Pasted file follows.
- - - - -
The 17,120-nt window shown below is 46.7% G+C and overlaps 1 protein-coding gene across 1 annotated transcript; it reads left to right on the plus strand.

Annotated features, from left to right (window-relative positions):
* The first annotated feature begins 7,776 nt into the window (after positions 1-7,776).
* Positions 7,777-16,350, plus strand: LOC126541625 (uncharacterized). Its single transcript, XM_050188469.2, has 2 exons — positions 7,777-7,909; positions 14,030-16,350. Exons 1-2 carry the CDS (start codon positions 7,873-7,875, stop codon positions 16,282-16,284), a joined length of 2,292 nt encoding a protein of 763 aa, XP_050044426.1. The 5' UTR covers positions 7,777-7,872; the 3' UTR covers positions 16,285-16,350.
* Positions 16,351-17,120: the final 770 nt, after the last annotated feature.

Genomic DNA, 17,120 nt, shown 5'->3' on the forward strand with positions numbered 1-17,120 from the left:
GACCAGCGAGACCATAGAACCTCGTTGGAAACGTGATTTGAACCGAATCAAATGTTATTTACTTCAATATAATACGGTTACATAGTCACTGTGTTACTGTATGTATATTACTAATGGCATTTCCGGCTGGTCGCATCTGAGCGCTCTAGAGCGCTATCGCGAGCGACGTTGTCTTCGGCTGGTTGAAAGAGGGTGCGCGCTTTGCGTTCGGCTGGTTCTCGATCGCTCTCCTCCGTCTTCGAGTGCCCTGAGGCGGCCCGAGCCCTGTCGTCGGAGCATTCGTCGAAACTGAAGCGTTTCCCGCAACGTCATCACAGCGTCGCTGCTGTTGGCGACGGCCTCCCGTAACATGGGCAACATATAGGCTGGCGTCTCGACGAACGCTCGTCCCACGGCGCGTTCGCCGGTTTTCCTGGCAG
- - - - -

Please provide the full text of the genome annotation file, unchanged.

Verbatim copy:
The 17,120-nt window shown below is 46.7% G+C and overlaps 1 protein-coding gene across 1 annotated transcript; it reads left to right on the plus strand.

Annotated features, from left to right (window-relative positions):
* The first annotated feature begins 7,776 nt into the window (after positions 1-7,776).
* Positions 7,777-16,350, plus strand: LOC126541625 (uncharacterized). Its single transcript, XM_050188469.2, has 2 exons — positions 7,777-7,909; positions 14,030-16,350. Exons 1-2 carry the CDS (start codon positions 7,873-7,875, stop codon positions 16,282-16,284), a joined length of 2,292 nt encoding a protein of 763 aa, XP_050044426.1. The 5' UTR covers positions 7,777-7,872; the 3' UTR covers positions 16,285-16,350.
* Positions 16,351-17,120: the final 770 nt, after the last annotated feature.

Genomic DNA, 17,120 nt, shown 5'->3' on the forward strand with positions numbered 1-17,120 from the left:
GACCAGCGAGACCATAGAACCTCGTTGGAAACGTGATTTGAACCGAATCAAATGTTATTTACTTCAATATAATACGGTTACATAGTCACTGTGTTACTGTATGTATATTACTAATGGCATTTCCGGCTGGTCGCATCTGAGCGCTCTAGAGCGCTATCGCGAGCGACGTTGTCTTCGGCTGGTTGAAAGAGGGTGCGCGCTTTGCGTTCGGCTGGTTCTCGATCGCTCTCCTCCGTCTTCGAGTGCCCTGAGGCGGCCCGAGCCCTGTCGTCGGAGCATTCGTCGAAACTGAAGCGTTTCCCGCAACGTCATCACAGCGTCGCTGCTGTTGGCGACGGCCTCCCGTAACATGGGCAACATATAGGCTGGCGTCTCGACGAACGCTCGTCCCACGGCGCGTTCGCCGGTTTTCCTGGCAG